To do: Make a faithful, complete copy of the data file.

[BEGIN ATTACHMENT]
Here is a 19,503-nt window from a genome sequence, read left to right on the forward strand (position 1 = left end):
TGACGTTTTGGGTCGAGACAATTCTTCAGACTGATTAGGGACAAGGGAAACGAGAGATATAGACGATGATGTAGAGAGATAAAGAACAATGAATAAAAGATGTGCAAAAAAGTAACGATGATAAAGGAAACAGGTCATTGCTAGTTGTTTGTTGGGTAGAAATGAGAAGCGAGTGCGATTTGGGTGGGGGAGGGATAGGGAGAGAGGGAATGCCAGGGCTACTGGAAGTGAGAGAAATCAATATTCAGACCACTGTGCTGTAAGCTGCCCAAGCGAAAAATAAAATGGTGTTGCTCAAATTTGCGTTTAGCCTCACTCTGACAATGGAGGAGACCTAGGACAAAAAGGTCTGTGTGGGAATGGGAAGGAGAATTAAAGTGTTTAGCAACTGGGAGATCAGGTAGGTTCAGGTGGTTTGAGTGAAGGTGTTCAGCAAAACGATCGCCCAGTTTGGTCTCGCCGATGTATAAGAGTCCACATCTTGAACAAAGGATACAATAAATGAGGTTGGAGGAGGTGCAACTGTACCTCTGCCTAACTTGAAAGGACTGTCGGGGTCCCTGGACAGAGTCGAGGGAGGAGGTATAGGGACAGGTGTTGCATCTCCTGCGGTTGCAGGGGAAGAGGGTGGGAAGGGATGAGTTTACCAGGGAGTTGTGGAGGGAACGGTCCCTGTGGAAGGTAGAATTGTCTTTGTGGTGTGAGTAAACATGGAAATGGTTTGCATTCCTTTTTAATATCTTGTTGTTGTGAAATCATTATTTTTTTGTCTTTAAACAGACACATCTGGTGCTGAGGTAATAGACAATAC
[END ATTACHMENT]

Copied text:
Here is a 19,503-nt window from a genome sequence, read left to right on the forward strand (position 1 = left end):
TGACGTTTTGGGTCGAGACAATTCTTCAGACTGATTAGGGACAAGGGAAACGAGAGATATAGACGATGATGTAGAGAGATAAAGAACAATGAATAAAAGATGTGCAAAAAAGTAACGATGATAAAGGAAACAGGTCATTGCTAGTTGTTTGTTGGGTAGAAATGAGAAGCGAGTGCGATTTGGGTGGGGGAGGGATAGGGAGAGAGGGAATGCCAGGGCTACTGGAAGTGAGAGAAATCAATATTCAGACCACTGTGCTGTAAGCTGCCCAAGCGAAAAATAAAATGGTGTTGCTCAAATTTGCGTTTAGCCTCACTCTGACAATGGAGGAGACCTAGGACAAAAAGGTCTGTGTGGGAATGGGAAGGAGAATTAAAGTGTTTAGCAACTGGGAGATCAGGTAGGTTCAGGTGGTTTGAGTGAAGGTGTTCAGCAAAACGATCGCCCAGTTTGGTCTCGCCGATGTATAAGAGTCCACATCTTGAACAAAGGATACAATAAATGAGGTTGGAGGAGGTGCAACTGTACCTCTGCCTAACTTGAAAGGACTGTCGGGGTCCCTGGACAGAGTCGAGGGAGGAGGTATAGGGACAGGTGTTGCATCTCCTGCGGTTGCAGGGGAAGAGGGTGGGAAGGGATGAGTTTACCAGGGAGTTGTGGAGGGAACGGTCCCTGTGGAAGGTAGAATTGTCTTTGTGGTGTGAGTAAACATGGAAATGGTTTGCATTCCTTTTTAATATCTTGTTGTTGTGAAATCATTATTTTTTTGTCTTTAAACAGACACATCTGGTGCTGAGGTAATAGACAATAC